Ex-gays protest book bannings

By KatherineGamby

A national advocacy group for the ex-gay community is fighting to get books, some describing gay-to-straight success stories, in libraries across the nation, including those on college campuses.

Parents and Friends of Ex-gays and Gays is the organization that has been trying in vain to get books about the reversal of the homosexual lifestyle into public and college libraries nationwide.

“It’s not a question of treating because we don’t treat anybody,” said Regina Griggs, the executive director of Parents and Friends of Ex-gays and Gays. “It is a question of should you have unwanted same-sex attractions; they are not genetic and there are alternatives.”

Parents and Friends of Ex-gays and Gays is a national nonprofit organization that supports families, advocates for the ex-gay community and educates the public on sexual orientation. The organization serves as a support system for people with loved ones who are homosexual and for homosexuals seeking a heterosexual lifestyle. Parents and Friends of Ex-gays and Gays says it views sexual orientation from a scientific and medical perspective and want the information to be readily available through the use of public libraries.

“What we’re finding when it comes to looking at the science and the medical side of this is that no one is supposed to know that science tells you [that] you’re really not born [homosexual],” Griggs said. “There is not a single replicated scientific study that will tell you that.”

Griggs, who has a child and other family members who are homosexual, said she wants the public to be allowed to access information on the health risks of being homosexual for a more rounded viewpoint.

In 2008, the U.S. Centers for Disease Control and Prevention estimated that 56,300 people were newly infected with HIV in 2006. More than half of the new infections occurred in gay or bisexual men, according to a CDC estimation. Parents and Friends of Ex-Gays and Gays also said that the public should know that ex-Surgeon General Charles Everett Koop acknowledged that condoms provide some protection during anal sex, however, he said it is too risky to practice. Condoms are more likely to break during anal intercourse because of added stress and friction. Even if it doesn’t break, anal sex is still considered high risk because tissues in the rectum can tear and bleed, which allows germs to pass more easily from partner to partner, according to the U.S. Food and Drug Administration. Parents and Friends of Ex-Gays and Gays does not disclose government issued health information, but they do believe that it should be available to the public.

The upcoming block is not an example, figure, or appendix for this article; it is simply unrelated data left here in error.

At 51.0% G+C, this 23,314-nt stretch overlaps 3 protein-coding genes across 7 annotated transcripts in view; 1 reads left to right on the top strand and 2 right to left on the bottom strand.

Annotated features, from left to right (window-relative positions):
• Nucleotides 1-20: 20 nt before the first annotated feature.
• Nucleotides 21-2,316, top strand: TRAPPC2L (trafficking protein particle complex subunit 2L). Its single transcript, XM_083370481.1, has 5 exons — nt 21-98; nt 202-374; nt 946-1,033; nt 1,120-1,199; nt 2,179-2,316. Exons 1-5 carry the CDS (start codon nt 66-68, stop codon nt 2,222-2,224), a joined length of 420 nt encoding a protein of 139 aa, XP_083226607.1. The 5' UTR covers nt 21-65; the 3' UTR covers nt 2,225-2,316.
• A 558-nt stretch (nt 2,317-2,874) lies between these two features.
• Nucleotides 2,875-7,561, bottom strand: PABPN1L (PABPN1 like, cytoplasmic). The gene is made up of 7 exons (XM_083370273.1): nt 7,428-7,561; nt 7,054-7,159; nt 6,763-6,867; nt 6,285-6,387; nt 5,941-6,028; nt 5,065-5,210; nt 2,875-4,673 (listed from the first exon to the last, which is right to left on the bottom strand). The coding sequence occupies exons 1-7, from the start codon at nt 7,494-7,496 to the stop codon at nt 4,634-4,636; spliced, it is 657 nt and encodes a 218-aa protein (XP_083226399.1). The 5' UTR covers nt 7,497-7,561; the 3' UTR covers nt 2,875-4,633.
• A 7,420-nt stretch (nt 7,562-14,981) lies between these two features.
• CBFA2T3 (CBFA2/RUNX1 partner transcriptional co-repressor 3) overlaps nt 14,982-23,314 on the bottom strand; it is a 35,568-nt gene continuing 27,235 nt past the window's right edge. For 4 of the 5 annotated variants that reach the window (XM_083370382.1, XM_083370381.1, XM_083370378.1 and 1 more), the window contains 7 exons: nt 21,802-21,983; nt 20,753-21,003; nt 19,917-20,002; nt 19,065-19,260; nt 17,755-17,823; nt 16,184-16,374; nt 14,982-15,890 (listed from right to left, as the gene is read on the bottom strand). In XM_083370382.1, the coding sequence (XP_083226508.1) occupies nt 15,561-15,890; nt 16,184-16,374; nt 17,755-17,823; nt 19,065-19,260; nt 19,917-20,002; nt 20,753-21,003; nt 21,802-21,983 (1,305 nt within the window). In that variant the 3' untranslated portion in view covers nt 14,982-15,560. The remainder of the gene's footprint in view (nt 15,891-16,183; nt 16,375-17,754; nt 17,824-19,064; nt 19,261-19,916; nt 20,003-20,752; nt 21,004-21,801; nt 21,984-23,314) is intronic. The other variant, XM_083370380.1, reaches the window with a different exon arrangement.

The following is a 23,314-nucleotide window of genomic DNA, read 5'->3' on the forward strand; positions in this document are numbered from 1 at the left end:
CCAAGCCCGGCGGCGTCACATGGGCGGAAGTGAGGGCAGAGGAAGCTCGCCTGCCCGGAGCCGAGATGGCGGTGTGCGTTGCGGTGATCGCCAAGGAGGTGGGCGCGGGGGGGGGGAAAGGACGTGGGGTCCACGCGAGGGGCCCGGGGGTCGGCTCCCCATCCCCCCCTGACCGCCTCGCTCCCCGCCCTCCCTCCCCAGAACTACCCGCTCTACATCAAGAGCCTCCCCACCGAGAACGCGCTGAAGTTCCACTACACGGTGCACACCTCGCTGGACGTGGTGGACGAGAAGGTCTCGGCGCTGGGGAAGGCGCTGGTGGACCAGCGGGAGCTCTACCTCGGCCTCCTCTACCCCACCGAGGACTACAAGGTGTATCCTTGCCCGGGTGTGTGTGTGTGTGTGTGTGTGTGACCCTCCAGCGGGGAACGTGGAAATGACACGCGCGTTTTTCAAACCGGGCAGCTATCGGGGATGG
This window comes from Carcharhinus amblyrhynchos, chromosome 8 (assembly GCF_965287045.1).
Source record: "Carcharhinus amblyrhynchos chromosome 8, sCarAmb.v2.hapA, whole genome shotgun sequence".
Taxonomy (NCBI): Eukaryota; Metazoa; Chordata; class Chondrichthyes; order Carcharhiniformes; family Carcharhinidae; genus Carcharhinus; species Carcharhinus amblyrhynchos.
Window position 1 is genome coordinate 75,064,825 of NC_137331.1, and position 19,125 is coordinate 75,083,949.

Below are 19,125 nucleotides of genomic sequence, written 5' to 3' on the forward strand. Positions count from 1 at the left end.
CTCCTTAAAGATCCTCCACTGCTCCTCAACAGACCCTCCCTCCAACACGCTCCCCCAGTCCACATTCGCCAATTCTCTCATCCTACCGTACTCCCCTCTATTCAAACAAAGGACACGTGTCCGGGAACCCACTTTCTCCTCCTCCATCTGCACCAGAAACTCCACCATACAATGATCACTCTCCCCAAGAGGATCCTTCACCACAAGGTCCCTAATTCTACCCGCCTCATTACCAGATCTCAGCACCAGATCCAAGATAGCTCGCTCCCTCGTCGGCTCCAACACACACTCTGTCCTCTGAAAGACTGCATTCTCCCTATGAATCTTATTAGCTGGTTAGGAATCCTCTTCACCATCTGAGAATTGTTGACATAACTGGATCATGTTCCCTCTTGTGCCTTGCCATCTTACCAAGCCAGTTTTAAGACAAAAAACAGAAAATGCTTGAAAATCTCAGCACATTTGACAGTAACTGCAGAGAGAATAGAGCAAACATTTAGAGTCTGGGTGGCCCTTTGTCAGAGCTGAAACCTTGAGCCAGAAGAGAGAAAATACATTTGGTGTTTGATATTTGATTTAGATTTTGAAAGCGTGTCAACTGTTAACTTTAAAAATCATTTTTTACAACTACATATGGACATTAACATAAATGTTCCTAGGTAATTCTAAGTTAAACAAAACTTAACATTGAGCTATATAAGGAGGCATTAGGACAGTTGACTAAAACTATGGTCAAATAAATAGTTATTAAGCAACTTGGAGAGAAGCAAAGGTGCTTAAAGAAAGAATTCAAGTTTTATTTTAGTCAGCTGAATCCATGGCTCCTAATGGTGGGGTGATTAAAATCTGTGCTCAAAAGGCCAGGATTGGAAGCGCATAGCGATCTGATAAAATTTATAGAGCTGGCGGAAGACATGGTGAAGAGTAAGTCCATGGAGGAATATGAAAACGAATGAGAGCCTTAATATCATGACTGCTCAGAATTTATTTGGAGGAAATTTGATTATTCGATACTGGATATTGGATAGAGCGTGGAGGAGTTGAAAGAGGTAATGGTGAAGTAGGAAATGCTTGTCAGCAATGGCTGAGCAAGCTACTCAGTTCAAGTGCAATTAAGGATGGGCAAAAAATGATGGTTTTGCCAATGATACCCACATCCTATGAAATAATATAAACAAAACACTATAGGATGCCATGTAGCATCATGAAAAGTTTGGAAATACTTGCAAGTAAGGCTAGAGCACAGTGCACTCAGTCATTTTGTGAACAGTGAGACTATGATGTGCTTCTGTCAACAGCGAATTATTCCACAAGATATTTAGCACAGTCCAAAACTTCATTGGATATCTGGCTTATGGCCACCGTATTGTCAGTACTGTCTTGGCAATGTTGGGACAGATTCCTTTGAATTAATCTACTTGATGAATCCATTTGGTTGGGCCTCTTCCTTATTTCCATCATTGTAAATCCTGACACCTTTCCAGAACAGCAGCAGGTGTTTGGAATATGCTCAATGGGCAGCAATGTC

“[People should] know that if they’re unhappy, change is possible and more importantly know what the real health risks are,” Griggs said. “I find that upsetting that we can’t get this information to anybody.”

She said she felt as though the American Library Association has a hidden agenda for why they will allow some books like Baby Be-Bop, which chronicles the coming-out of a teen boy as opposed to You Don’t Have to Be Gay!, a story about a man’s struggle to overcome homosexuality. The American Library Association says it is unaware of the cause of why the books were denied.

“We don’t know, we don’t deny books,” said Deborah Caldwell-Stone, acting director for the Office for Intellectual Freedom. “ALA does not acquire books for libraries or tell libraries what books to acquire, that’s a decision made by each library in accordance with its collection development policies.”

She said the policy criteria includes the community and institution’s needs, the mission of the library, budget and shelf space, among other things. She said the American Library Association does not regulate library book flow.

“It’s a misconception; the ALA is a professional membership organization, but we are not the library police,” Caldwell-Stone said. “Our concern is when somebody asks the library to remove a book from the library after it’s already been judged to serve the community because they disapprove of the content of that book.”

She said there is a “system of challenges,” by which someone can petition to have a book removed from a library.

Caldwell-Stone said that she has received challenges on removing gay books from libraries, but it is quite the reverse with books about ex-gays. She also said that some of the books that Griggs said were banned from libraries were actually accepted, specifically in Wisconsin.

“I have never received any challenge to an ex-gay book in a library …  so we don’t see a need to address the issue because there haven’t been any challenges,” Caldwell-Stone said.

Columbia’s library is following the precedent of new book additions set by the American Library Association.

“We make no attempt to eliminate particular points of view,” said Arlie Sims, head of Reference and Instruction and coordinator of Staff Development for Columbia’s library. “For example, we might even purchase something that’s offensive to the vast majority of people because we’re not proponents of any content of what we purchase. We are providing it for study and consideration—it’s not about an agenda.”

Sims said Columbia’s library process for accepting books into the collection is not based on interest group donations or suggestions like those that Parents and Friends of Ex-gays and Gays have offered to some public and college libraries throughout the country.

“[Parents and Friends of Ex-gays and Gays] would call libraries and offer to provide books for free and then were surprised that the libraries would not accept them and put them into the collection,” Sims said.  “We would never use that as a collection development method … we wouldn’t accept donations from an interest group and then put them into the collection just because they’ve been donated.”